Shedding of Oral Poliovirus Vaccine (OPV) by HIV-Infected and -Uninfected Mothers of OPV-Vaccinated Zimbabwean Infants.
Journal of the Pediatric Infectious Diseases Society
Immunodeficiency-related vaccine-derived poliovirus (iVDPV) cases: A systematic review and implications for polio eradication
2015; 33 (10): 1235-1242
Community circulation of oral poliovirus vaccine (OPV) likely begins with household transmission. We analyzed stool collected from Zimbabwean mothers who were infected with human immunodeficiency virus (HIV) and those who were uninfected with HIV 1 to 24 weeks after infant oral poliovirus vaccination. Overall, only 5% of the mothers had detectable OPV (16 of 304) despite high infant shedding rates. OPV shedding was similar between HIV-infected mothers and those who were uninfected (11 [6.4%] of 171 vs 5 [3.8%] of 133, respectively) and between mothers of HIV-infected infants and those of uninfected infants (2 [3.5%] of 57 vs 9 [6.3%] of 144, respectively). Mothers of vaccinated infants are unlikely to shed OPV, even when they are infected with HIV.
View details for PubMedID 26759497
Evaluation of serial urine viral cultures for the diagnosis of cytomegalovirus infection in neonates and infants.
Pediatric and developmental pathology
2014; 17 (3): 176-180
Vaccine-derived polioviruses (VDPVs), strains of poliovirus mutated from the oral polio vaccine, pose a challenge to global polio eradication. Immunodeficiency-related vaccine-derived polioviruses (iVDPVs) are a type of VDPV which may serve as sources of poliovirus reintroduction after the eradication of wild-type poliovirus. This review is a comprehensive update of confirmed iVDPV cases published in the scientific literature from 1962 to 2012, and describes clinically relevant trends in reported iVDPV cases worldwide.We conducted a systematic review of published iVDPV case reports from January 1960 to November 2012 from four databases. We included cases in which the patient had a primary immunodeficiency, and the vaccine virus isolated from the patient either met the sequencing definition of VDPV (>1% divergence for serotypes 1 and 3 and >0.6% for serotype 2) and/or was previously reported as an iVDPV by the World Health Organization.We identified 68 iVDPV cases in 49 manuscripts reported from 25 countries and the Palestinian territories. 62% of case patients were male, 78% presented clinically with acute flaccid paralysis, and 65% were iVDPV2. 57% of cases occurred in patients with predominantly antibody immunodeficiencies, and the overall all-cause mortality rate was greater than 60%. The median age at case detection was 1.4 years [IQR: 0.8, 4.5] and the median duration of shedding was 1.3 years [IQR: 0.7, 2.2]. We identified a poliovirus genome VP1 region mutation rate of 0.72% per year and a higher median percent divergence for iVDPV1 cases. More cases were reported from high income countries, which also had a larger age variation and different distribution of immunodeficiencies compared to upper and lower middle-income countries.Our study describes the incidence and characteristics of global iVDPV cases reported in the literature in the past five decades. It also highlights the regional and economic disparities of reported iVDPV cases.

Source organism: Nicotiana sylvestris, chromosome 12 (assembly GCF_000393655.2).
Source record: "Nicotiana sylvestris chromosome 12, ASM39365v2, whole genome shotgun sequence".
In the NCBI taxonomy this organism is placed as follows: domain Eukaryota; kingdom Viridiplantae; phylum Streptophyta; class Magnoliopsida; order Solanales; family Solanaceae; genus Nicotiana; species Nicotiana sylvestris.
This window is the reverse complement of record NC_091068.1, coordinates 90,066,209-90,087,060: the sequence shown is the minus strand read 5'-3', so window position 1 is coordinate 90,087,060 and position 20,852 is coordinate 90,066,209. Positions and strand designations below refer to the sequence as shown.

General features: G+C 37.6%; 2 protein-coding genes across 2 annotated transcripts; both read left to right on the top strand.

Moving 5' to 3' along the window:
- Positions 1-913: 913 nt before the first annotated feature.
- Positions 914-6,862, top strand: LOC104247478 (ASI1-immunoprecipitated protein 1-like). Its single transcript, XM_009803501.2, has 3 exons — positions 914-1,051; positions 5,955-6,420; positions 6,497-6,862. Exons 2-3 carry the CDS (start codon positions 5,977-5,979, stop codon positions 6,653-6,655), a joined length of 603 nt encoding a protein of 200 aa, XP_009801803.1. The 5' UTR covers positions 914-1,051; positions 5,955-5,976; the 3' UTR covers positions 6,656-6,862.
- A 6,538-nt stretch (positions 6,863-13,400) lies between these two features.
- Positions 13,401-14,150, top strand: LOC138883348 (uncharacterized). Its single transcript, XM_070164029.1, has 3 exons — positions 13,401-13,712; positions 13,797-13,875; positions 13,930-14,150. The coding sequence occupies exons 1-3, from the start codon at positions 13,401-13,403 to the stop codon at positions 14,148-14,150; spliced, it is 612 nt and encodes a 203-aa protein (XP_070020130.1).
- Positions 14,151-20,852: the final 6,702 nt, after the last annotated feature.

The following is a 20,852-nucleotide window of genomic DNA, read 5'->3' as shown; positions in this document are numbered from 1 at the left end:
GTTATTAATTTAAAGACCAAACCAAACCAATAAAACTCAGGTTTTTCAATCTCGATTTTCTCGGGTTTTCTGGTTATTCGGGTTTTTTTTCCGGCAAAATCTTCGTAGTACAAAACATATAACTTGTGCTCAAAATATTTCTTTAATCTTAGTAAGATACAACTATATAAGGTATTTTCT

View details for DOI 10.1016/j.vaccine.2015.01.018
View details for Web of Science ID 000350083600004
View details for PubMedID 25600519
A Pediatric Case of New Delhi Metallo-ß-Lactamase-1-Producing Enterobacteriaceae in The United States.
Pediatric infectious disease journal
2013; 32 (11): 1291-1294
Cytomegalovirus (CMV) is the most common cause of congenital infection worldwide. Urine viral culture is the standard for CMV diagnosis in neonates and infants. The objectives of this study were to compare the performance of serial paired rapid shell vial cultures (SVC) and routine viral cultures (RVC), and to determine the optimal number of cultures needed to detect positive cases. From 2001 to 2011, all paired CMV SVC and RVC performed on neonates and infants less than 100 days of age were recorded. Testing episodes were defined as sets of cultures performed within 7 days of one another. A total of 1264 neonates and infants underwent 1478 testing episodes; 68 (5.4%) had at least one episode with a positive CMV culture. In episodes where CMV was detected before day 21 of life, the first specimen was positive in 100% (16/16) of cases. When testing occurred after 21 days of life, the first specimen was positive in 82.7% (43/52) of cases, requiring three cultures to reach 100% detection. The SVC was more prone to assay failure than RVC. Overall, when RVC was compared to SVC, there was 86.0% positive agreement and 99.9% negative agreement. In conclusion, three serial urine samples are necessary for detection of CMV in specimens collected between day of life 22 and 99, while one sample may be sufficient on or before day of life 21. Though SVC was more sensitive than RVC, the risk of SVC failure supports the use of multimodality testing to optimize detection.
View details for DOI 10.2350/14-01-1432-OA.1
View details for PubMedID 24617645
We report the second pediatric case of New Delhi metallo-beta-lactamase (NDM-1)-producing Enterobacteriaceae in the United States in a girl from India who presented to a teaching hospital in Northern California with cystitis due to NDM-1-producing E. coli and K. pneumoniae. Laboratory methods included various phenotypic antimicrobial susceptibility testing assays, as well as PCR assays for carbapenemase-encoding genes. Laboratory challenges included a false negative modified Hodge test and reversion of carbapenem resistance in the E. coli strain. The limited number of effective antimicrobial agents and the lack of pediatric-specific safety and efficacy data for these drugs presented significant therapeutic challenges.
View details for DOI 10.1097/INF.0b013e31829eca34
View details for PubMedID 23743543